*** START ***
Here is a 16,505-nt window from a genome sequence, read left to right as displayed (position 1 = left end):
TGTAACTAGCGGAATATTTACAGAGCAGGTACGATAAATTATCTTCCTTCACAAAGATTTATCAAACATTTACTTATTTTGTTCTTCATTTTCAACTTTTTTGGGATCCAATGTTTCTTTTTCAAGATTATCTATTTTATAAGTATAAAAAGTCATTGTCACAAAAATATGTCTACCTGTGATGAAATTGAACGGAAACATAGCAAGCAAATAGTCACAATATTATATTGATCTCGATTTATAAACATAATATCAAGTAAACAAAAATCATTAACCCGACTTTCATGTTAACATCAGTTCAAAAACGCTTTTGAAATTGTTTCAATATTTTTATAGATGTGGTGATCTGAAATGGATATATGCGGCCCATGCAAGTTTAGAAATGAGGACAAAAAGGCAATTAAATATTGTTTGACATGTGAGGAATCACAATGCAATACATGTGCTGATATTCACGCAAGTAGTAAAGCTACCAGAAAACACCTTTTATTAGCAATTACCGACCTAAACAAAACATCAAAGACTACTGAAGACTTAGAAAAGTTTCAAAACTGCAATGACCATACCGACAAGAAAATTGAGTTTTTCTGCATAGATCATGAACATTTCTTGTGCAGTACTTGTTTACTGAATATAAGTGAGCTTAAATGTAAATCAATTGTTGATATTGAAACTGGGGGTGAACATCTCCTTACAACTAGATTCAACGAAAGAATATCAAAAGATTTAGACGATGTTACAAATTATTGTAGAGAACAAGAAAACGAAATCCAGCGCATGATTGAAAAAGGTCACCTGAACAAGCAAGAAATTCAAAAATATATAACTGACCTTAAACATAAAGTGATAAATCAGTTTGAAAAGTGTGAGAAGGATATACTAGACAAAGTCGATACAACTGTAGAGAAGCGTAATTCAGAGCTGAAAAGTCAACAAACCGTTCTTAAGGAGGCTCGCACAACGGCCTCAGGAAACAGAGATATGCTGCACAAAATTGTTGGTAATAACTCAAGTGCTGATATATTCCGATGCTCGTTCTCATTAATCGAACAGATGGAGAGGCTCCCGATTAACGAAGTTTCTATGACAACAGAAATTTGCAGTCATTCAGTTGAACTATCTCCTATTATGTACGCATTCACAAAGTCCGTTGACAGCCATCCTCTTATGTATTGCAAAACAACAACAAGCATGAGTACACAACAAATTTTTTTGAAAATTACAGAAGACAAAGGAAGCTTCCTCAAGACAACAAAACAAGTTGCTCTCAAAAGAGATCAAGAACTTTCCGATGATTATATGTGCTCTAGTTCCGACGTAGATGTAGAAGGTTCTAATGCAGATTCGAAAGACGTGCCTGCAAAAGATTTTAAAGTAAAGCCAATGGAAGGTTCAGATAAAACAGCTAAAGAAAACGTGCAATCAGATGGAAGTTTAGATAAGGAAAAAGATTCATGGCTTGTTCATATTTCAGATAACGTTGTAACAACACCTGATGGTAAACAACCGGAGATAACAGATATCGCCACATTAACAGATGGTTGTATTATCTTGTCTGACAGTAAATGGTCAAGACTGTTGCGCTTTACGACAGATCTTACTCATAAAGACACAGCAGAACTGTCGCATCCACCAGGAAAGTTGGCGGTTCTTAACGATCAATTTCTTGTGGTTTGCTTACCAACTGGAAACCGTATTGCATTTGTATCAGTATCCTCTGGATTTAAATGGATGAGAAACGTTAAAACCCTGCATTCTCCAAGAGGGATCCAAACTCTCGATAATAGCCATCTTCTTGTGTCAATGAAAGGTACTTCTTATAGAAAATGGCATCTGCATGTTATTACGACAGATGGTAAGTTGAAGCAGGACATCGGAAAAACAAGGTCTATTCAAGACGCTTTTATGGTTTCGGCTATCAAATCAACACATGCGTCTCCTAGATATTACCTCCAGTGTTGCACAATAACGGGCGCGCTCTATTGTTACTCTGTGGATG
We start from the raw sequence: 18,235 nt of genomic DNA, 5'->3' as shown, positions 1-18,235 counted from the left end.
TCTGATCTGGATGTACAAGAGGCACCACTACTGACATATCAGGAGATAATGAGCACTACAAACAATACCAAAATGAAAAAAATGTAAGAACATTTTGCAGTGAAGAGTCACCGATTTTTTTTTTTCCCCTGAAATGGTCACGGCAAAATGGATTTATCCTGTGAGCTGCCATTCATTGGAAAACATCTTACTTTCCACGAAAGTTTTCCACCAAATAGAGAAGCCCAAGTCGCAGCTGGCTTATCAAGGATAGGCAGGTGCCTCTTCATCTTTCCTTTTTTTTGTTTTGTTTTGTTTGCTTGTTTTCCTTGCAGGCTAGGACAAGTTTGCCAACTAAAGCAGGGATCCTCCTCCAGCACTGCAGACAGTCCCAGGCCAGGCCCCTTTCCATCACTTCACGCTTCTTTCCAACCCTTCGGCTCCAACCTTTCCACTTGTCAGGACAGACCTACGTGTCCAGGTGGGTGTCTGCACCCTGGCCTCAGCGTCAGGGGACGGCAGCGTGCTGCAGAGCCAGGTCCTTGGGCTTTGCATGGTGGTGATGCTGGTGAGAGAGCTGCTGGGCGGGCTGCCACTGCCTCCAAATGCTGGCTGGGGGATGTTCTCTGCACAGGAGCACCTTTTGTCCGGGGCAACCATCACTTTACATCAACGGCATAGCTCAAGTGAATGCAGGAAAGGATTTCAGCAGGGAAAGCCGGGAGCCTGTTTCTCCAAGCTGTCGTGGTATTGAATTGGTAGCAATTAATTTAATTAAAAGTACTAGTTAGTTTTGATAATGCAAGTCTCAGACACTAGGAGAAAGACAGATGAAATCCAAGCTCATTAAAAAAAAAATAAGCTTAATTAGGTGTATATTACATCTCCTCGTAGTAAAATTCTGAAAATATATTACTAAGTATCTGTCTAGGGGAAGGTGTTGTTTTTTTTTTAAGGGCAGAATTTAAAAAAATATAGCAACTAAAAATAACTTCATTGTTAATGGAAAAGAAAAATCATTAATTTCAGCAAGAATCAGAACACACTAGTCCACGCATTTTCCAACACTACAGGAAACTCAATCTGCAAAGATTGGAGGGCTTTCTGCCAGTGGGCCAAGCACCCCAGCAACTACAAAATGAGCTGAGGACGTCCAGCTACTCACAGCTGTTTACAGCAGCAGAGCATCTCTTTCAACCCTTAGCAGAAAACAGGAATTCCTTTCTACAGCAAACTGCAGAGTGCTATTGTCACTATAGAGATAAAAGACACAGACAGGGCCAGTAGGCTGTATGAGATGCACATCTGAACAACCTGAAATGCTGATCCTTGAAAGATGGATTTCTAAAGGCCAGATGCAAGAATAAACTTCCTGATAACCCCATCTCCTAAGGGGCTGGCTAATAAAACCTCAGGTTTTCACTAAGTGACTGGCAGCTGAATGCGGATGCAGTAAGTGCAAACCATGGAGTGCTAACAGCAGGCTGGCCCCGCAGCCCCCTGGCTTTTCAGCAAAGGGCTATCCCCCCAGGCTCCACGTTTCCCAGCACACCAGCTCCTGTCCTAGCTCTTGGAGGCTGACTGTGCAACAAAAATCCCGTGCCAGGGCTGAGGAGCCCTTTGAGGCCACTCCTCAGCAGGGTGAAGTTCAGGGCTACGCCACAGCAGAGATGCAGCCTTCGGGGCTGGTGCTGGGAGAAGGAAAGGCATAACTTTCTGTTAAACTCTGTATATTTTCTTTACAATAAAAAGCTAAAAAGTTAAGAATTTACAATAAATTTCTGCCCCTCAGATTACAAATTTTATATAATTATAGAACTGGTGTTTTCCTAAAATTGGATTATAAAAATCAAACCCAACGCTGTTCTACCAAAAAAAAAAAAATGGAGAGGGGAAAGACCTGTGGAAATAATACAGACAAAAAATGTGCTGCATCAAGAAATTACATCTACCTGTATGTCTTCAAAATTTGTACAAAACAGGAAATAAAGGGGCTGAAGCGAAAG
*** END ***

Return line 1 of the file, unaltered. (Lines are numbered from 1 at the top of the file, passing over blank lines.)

Here is a 16,505-nt window from a genome sequence, read left to right as displayed (position 1 = left end):